What can you learn from a crater? In this activity, you’ll simulate asteroid impacts with paint to find out what scientists can learn about the moon’s history and surface from its craters.
Age: 4 - 10
Time: 20 - 30 minutes
Topics: moon, crater, asteroid, model
What you need:
- An outdoor location (or large sheets of plastic or paper to protect the floor indoors)
- Washable craft paint, 3 different colors
- Large sheets of chart paper, newspaper or butcher paper, (about 2 ft. x 2 ft.)
- Cotton balls
- Plates or shallow containers for holding paint
- Stopwatch or timer
What to do:
1. Start by doing some research about craters. Find several pictures of different areas of the moon (or other planets with craters) and make some observations about what you see.
- What sizes and shapes are the craters?
- Are there a lot of craters, or only a few?
- What other differences do you notice between the pictures?
2. Since the moon is very large and far away, you’ll be doing what scientists do when they want to study something that is too large, complicated, or far away to study directly: you’ll use a model. A piece of paper will represent the moon’s surface, and cotton balls dipped in paint will represent asteroids striking the surface to create craters.
3. This model can get messy, so it’s best to do it outdoors if you can. If not, make sure to cover the floor of your work area with paper or plastic to catch any paint splatters.
4. Place a large sheet of paper on the ground or floor. (If you’re outdoors, you might want to weigh down the corners, so it doesn’t blow away.) This is the surface of your “moon.”
5. Add one color of paint to a plate or container that you can easily dip a cotton ball into. To create an “asteroid” impact, coat the cotton ball in paint, stand near the edge of the paper, and drop or throw the cotton ball down onto the paper. Pick up the cotton ball (trying not to smudge the paint mark) and reuse it for the next impact. Practice a few times and experiment with different techniques, like throwing the cotton ball forcefully toward the paper instead of dropping it OR dropping it with your hand held up high instead of held out straight. Make some observations about the paint “craters” you made:
- How do they look the same as or different from the pictures of actual moon craters?
- How do the “craters” look different if you throw instead of drop? Or if dropped from a different height?
6. Put out a clean piece of paper. Set a timer or stopwatch for 20 seconds. Start the timer and create as many paint craters on the paper as you can until the time is up.
7. Put a second color of paint into a clean container get a clean cotton ball. Set the timer for 20 seconds again and create craters (on the same paper) with the new color until time is up.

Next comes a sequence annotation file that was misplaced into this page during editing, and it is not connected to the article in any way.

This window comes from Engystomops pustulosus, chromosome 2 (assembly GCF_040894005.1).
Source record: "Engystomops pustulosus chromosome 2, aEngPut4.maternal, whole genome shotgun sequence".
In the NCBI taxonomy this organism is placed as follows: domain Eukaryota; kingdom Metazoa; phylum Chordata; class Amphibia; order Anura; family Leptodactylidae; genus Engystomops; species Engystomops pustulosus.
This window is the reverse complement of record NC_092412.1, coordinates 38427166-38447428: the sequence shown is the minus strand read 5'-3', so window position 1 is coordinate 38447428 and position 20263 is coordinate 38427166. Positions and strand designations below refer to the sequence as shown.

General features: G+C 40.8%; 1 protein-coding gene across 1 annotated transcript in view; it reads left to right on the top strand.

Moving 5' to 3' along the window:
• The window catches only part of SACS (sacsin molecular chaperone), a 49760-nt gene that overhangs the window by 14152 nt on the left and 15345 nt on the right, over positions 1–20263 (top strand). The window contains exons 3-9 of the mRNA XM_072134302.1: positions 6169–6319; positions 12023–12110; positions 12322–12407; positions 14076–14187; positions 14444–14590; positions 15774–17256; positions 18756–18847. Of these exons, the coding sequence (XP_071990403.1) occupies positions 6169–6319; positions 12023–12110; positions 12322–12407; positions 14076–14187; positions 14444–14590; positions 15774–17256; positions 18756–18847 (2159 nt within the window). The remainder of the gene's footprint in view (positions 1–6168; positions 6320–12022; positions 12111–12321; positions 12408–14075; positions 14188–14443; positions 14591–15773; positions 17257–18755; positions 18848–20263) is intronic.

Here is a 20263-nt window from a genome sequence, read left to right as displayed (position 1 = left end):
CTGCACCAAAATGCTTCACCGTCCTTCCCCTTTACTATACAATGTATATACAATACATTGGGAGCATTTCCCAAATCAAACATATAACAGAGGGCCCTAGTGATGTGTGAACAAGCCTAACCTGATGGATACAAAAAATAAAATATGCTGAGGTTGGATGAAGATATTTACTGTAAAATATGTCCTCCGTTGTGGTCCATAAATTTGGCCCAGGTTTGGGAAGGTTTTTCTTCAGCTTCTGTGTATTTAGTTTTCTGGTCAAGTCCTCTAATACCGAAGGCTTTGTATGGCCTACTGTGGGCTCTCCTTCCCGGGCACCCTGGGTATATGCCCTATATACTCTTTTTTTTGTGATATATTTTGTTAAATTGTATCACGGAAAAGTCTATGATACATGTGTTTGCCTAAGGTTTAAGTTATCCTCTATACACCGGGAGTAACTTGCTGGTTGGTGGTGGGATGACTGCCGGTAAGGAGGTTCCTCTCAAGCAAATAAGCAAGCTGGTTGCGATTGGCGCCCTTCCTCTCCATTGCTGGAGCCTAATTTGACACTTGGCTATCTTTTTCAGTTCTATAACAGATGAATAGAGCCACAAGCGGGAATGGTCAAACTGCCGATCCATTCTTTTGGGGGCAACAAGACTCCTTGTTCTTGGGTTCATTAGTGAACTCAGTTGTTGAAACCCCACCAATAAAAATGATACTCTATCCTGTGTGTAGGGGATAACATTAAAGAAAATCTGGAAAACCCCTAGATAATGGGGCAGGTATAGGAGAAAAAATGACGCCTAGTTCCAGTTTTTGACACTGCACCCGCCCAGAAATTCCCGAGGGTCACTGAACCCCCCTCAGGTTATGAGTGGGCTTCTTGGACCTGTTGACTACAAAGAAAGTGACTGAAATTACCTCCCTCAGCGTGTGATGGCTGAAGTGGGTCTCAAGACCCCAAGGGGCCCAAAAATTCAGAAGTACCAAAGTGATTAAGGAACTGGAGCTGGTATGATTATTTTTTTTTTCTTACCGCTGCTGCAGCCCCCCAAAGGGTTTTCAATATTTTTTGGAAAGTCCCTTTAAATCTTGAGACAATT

8. Choose a third paint color and repeat step 7. Then make some observations about the “moon” surface you created. Here are some questions to think and talk about:
- Are there any craters that are on top of each other?
- Which color is on top? How can you tell?
- What shapes are the craters when they are partly underneath another one?
- How is this model like the craters on the Moon? How is it different?
- How could we tell which craters on the Moon happened first and which came later?
9. Other ideas to try:
- Repeat the activity with a new piece of paper, but set your timer for 60 seconds each time instead of 20. How does this “moon” surface look different from your first one? What do you think that might mean for parts of the moon where there are lots of craters, and parts where there are only a few craters?
- Become a Crater Detective: Have a friend create their own impact paintings and share them (or photos of them) with you. What can you figure out about how their “moon’s” surface was formed? Which craters are the oldest (made first), and which are the newest (made last)? Can you tell if the “asteroids” were moving fast (thrown hard) or slowly (dropped gently)? Do you think their drop time was closer to 20 seconds or 60 seconds?
Craters happen when an asteroid (large space rock), meteoroid (smaller space rock), comet, or other space object crashes into a planet’s or moon’s surface. The collision throws out rocks and dust from the surface, leaving a circular rim and sometimes rays of debris radiating out from the crater.
The Moon is covered with craters—some as large as the state of Texas and some smaller than the tip of a pin. Since the Moon has no wind or water to wear away the craters over time, their shapes can stay unchanged for billions of years—or until they are interrupted by another impact!
Scientists use crater patterns to learn about the age of a planet’s surface and find out when different impact events happened. The more craters a surface has, the older it is. Young craters have crisp rims and lie on top of other craters. Older craters have softer rims, and their debris and rays may be covered with fresh craters. Scientists use some of the same observations you did — such as which circle is on top (superposition) or which spines or rays are interrupted (crosscutting of features) — to determine which crater happened first, second, third, and so on.
Models, like the one you used here, are important tools for understanding parts of the world that are too big, too small, too far away, or too complicated to understand directly. A good model should be similar to the system it is modeling in important or useful ways; however, a model will also have aspects that behave differently or do not match the actual system.